Allies in Therapy: Depression fix feeds off patient-therapist bond

In an era of intense competition for health-care dollars, psychotherapists often characterize their techniques as scientifically grounded and capable of alleviating specific mental ailments. These professionals increasingly consult manuals that describe specific procedures for treating depression and other conditions.

However, much of psychotherapy’s power in quelling chronic depression comes from a less-formal aspect of therapy, according to a new study. A 3-month course of cognitive-behavioral psychotherapy proves most beneficial if the therapist and patient establish an emotional bond early on and work toward common goals, say psychologist Daniel N. Klein of the State University of New York at Stony Brook and his colleagues.

Some researchers argue that there’s no solid evidence that this facet of psychotherapy, known as the therapeutic alliance (SN: 1/11/97, p. 21), alleviates any mental disorders. These scientists contend that a therapeutic alliance may develop only after patients have started to improve.

The new investigation counters much of that skepticism, in Klein’s view. “The therapeutic alliance is probably more important to psychotherapy’s effectiveness than specific techniques are,” he says. Klein and his coworkers present their findings in the December Journal of Consulting and Clinical Psychology.

The researchers studied 367 people who had suffered from major depression for at least 2 years. Participants received 16 sessions of cognitive-behavioral therapy over 3 months. In such sessions, psychotherapists help a patient identify his or her harmful thinking patterns so as to develop better coping strategies and social skills. More than half the patients were also prescribed an antidepressant.

At weeks 2, 6, and 12, patients completed surveys that asked whether a mutually agreed-upon plan existed for achieving goals in the therapy and that gauged the perceived quality of the patient-therapist relationship.

Depressed participants who, on the survey, reported a strong therapeutic alliance by week 2 exhibited the most improvement by the end of treatment. This pattern held after the team accounted for factors that could have influenced whether a patient formed a therapeutic alliance, such as sex, the severity and length of the depression, childhood abuse, and anxiety symptoms.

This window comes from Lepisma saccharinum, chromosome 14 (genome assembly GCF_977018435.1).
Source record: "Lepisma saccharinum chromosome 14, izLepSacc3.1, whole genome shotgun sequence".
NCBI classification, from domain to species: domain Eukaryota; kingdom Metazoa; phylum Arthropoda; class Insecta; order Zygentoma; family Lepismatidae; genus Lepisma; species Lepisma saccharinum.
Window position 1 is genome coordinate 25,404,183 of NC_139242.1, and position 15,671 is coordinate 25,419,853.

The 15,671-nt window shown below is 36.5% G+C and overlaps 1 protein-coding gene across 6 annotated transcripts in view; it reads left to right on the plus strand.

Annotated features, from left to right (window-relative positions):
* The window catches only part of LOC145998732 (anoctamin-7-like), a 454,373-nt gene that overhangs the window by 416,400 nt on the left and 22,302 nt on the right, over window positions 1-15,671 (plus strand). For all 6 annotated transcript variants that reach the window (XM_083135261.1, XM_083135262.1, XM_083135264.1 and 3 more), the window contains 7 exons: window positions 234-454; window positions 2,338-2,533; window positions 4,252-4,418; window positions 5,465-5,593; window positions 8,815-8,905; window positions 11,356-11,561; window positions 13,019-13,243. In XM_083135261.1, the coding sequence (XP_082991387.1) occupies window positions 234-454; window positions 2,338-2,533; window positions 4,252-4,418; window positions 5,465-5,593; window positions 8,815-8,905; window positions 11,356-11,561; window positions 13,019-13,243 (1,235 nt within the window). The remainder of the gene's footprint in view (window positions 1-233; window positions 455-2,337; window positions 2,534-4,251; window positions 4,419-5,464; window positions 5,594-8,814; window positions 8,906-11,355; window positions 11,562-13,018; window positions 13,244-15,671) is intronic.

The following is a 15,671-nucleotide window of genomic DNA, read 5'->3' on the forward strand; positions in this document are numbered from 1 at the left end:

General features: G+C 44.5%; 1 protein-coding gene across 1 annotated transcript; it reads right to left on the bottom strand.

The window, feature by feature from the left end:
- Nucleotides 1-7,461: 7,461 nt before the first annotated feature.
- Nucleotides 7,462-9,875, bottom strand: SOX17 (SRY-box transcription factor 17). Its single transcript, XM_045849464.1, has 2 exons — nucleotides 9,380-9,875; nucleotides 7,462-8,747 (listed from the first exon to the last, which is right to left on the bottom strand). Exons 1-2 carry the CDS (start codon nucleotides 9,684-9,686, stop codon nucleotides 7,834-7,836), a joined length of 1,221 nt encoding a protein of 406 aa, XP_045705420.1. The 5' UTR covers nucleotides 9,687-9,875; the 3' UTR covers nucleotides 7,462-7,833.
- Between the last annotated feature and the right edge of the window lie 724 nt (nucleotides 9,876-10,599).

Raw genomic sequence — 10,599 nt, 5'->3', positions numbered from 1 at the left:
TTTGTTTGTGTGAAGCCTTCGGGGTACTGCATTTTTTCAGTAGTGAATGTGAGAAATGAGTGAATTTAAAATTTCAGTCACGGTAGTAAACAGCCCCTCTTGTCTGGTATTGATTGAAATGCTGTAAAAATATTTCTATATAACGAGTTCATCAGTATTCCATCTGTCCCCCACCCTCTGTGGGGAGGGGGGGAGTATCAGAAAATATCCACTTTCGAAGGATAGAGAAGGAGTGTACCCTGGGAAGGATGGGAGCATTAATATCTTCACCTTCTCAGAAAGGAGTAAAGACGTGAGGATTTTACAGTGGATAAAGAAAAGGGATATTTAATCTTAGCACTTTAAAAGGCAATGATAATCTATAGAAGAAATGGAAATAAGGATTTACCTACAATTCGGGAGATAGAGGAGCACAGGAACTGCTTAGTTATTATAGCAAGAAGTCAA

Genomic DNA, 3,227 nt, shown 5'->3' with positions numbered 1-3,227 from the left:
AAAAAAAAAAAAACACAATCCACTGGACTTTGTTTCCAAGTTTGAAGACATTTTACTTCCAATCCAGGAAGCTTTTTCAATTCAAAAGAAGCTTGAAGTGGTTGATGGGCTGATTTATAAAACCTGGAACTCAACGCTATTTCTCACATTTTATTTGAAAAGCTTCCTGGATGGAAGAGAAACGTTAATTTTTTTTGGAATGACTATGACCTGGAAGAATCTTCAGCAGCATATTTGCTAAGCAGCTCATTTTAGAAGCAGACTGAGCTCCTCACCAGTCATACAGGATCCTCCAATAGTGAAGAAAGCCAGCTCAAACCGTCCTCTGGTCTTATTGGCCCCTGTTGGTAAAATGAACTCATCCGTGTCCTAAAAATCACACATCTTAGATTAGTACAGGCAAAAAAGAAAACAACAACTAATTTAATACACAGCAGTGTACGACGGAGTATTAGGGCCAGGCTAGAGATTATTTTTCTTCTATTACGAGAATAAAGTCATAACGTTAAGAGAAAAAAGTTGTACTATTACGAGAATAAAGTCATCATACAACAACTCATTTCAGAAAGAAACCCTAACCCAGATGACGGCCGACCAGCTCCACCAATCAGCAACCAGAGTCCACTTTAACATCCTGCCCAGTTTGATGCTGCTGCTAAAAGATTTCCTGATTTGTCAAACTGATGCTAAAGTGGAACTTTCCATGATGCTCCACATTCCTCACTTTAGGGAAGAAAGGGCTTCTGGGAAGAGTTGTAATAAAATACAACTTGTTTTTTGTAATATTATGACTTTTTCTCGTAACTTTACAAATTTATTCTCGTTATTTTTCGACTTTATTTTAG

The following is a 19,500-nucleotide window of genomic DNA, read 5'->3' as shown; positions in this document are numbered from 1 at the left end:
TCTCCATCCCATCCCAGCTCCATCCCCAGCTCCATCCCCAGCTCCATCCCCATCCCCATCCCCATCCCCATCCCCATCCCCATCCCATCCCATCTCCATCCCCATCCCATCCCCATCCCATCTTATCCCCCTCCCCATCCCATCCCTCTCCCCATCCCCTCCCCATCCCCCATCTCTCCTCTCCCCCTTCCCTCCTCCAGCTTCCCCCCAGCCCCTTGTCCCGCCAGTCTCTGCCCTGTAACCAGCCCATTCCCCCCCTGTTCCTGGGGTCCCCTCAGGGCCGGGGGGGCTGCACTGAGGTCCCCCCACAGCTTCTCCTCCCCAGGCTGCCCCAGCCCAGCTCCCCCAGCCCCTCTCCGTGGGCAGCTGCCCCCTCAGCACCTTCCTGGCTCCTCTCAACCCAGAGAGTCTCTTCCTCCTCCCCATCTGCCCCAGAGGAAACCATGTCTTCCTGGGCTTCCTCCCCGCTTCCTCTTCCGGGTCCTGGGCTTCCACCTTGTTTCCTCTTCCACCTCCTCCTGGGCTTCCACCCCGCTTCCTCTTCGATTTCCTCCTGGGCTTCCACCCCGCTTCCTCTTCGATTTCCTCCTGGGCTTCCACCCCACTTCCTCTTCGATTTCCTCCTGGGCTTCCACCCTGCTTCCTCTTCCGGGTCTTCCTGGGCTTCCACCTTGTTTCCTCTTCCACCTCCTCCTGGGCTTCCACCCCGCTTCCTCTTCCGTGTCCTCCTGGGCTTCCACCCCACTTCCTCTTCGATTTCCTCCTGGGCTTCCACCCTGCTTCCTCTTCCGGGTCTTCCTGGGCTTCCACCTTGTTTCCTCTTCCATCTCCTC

Patients receiving medication and psychotherapy reported slightly stronger therapeutic alliances than the others did. Added attention from a pharmacologist for people taking medication may have contributed to this effect, the scientists suggest.

“This is an important study,” remarks psychologist Bruce E. Wampold of the University of Wisconsin?Madison. He supports the view that psychotherapy works primarily through general influences, such as the therapeutic alliance.

In the same journal, he and his coworkers report that in well-controlled studies of depression and other conditions, placebo therapies such as supportive counseling have achieved results comparable to those of specific psychotherapies. The therapeutic alliance influences this placebo effect, Wampold says.

Psychologist Scott O. Lilienfeld of Emory University in Atlanta advises caution in interpreting Klein’s findings. “It’s still difficult to know whether the therapeutic alliance directly causes improvement in depression symptoms,” says Lilienfeld. Patients who possessed positive characteristics that the researchers didn’t measure, such as emotional resilience and optimism, may have most readily formed therapeutic alliances and also most successfully fought the depression, he asserts.


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Bruce Bower has written about the behavioral sciences for Science News since 1984. He writes about psychology, anthropology, archaeology and mental health issues.